From Library Journal
The author, who is currently the president of the Brookings Institution and who has had a distinguished career in both diplomacy and academic life, served as the U.S. Ambassador to Japan during the Bush years (1989-93). This was a critical period in U.S.-Japan relations with problems such as the growing trade imbalance; the adjustment to the new, post-Cold War world, and the Gulf War (1990-91) to deal with. The author offers a valuable and informative "insider's" account of these years, as well as his thoughts on the Clinton administration's Japan policy and the alternatives facing the United States in its future dealings with this extremely important trading partner and ally. Overall, this book is well worth acquiring by all libraries with an interest in this important contemporary topic.?Scott K. Wright, Univ. of St. Thomas, St. Paul, Minn.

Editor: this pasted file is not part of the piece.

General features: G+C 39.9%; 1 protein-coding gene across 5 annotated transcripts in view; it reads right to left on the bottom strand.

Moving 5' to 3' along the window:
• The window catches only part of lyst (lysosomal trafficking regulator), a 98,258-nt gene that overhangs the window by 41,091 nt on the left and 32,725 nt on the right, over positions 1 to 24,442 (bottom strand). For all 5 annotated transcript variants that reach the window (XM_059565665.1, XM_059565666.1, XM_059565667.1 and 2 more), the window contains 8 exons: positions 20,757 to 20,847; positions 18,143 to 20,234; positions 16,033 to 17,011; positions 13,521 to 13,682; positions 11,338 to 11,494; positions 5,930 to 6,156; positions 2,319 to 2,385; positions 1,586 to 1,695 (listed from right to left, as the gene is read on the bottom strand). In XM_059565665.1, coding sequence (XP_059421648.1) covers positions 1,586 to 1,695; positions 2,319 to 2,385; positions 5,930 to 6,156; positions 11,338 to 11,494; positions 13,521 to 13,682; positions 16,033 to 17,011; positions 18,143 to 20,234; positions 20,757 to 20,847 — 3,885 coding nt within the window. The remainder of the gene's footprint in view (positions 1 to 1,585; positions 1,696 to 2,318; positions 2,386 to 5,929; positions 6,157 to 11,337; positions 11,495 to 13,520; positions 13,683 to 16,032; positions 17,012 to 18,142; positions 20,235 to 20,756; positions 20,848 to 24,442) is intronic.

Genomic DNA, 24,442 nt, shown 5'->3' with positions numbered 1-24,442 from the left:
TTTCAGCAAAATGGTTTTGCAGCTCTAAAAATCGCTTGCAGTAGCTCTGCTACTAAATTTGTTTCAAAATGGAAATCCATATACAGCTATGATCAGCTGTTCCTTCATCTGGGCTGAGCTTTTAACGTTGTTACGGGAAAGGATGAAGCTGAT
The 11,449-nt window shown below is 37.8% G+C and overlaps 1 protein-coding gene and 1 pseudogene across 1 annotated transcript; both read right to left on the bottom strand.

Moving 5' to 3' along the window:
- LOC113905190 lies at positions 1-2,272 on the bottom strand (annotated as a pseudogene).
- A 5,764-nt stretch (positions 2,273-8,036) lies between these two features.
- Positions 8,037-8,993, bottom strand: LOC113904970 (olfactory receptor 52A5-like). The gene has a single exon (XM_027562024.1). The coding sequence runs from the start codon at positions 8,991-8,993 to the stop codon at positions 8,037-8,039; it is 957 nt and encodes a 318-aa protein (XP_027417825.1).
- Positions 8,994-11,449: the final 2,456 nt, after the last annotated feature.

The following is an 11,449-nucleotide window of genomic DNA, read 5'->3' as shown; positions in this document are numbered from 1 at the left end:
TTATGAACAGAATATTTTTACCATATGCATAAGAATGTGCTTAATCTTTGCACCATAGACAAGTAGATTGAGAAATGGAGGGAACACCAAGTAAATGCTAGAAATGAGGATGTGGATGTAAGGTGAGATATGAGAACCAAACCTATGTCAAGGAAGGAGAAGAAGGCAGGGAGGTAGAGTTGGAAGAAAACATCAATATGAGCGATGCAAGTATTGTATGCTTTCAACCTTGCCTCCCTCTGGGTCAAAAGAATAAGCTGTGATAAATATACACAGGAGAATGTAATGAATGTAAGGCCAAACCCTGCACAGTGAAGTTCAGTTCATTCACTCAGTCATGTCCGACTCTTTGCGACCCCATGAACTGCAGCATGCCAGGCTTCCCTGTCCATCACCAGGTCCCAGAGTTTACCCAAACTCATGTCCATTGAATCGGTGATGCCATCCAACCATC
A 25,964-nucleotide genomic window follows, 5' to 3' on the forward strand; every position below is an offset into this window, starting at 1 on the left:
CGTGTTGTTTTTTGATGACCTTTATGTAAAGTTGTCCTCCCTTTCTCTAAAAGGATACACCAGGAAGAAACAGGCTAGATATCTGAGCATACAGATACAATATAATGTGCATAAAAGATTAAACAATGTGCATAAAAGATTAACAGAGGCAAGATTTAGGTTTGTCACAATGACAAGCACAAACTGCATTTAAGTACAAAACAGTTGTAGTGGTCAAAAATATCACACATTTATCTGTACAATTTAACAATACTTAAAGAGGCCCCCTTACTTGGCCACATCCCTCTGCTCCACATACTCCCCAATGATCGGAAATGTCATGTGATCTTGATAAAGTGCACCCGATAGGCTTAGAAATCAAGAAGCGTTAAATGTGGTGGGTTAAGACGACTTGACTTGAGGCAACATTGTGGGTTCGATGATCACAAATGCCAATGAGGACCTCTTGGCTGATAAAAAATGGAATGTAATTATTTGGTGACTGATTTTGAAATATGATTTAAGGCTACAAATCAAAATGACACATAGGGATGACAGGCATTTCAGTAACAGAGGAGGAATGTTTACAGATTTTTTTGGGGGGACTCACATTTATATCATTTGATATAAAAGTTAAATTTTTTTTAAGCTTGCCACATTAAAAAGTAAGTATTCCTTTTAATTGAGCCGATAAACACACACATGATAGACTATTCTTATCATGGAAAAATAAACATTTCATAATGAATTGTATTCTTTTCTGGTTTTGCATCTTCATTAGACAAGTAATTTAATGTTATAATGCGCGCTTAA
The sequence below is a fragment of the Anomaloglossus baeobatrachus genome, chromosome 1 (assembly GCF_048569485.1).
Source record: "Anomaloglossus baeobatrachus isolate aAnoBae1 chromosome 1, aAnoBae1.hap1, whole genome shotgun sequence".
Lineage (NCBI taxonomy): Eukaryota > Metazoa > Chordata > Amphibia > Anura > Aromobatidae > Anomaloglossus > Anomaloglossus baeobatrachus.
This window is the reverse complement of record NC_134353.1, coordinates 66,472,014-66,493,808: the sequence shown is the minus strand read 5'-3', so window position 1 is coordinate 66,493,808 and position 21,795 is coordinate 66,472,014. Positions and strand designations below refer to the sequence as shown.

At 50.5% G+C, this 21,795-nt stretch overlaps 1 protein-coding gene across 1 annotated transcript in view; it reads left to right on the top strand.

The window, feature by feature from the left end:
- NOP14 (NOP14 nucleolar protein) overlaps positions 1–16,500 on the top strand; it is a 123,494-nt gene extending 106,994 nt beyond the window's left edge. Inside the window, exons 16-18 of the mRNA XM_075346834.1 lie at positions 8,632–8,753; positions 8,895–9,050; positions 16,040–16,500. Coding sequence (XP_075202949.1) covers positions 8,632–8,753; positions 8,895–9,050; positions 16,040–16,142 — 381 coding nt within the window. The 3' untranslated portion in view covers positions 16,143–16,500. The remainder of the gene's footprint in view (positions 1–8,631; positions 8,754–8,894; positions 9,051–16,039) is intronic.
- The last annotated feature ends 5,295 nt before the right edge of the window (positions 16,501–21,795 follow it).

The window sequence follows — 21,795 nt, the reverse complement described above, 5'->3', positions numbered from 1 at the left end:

Copyright 1996 Reed Business Information, Inc.
Armacost, who served as U.S. ambassador to Japan during 1989-1993, has written a valuable book, recounting in great detail the events that claimed his attention in Tokyo.... An excellent introduction to the study of an emerging Asia.
(Akira Iriye Washington Post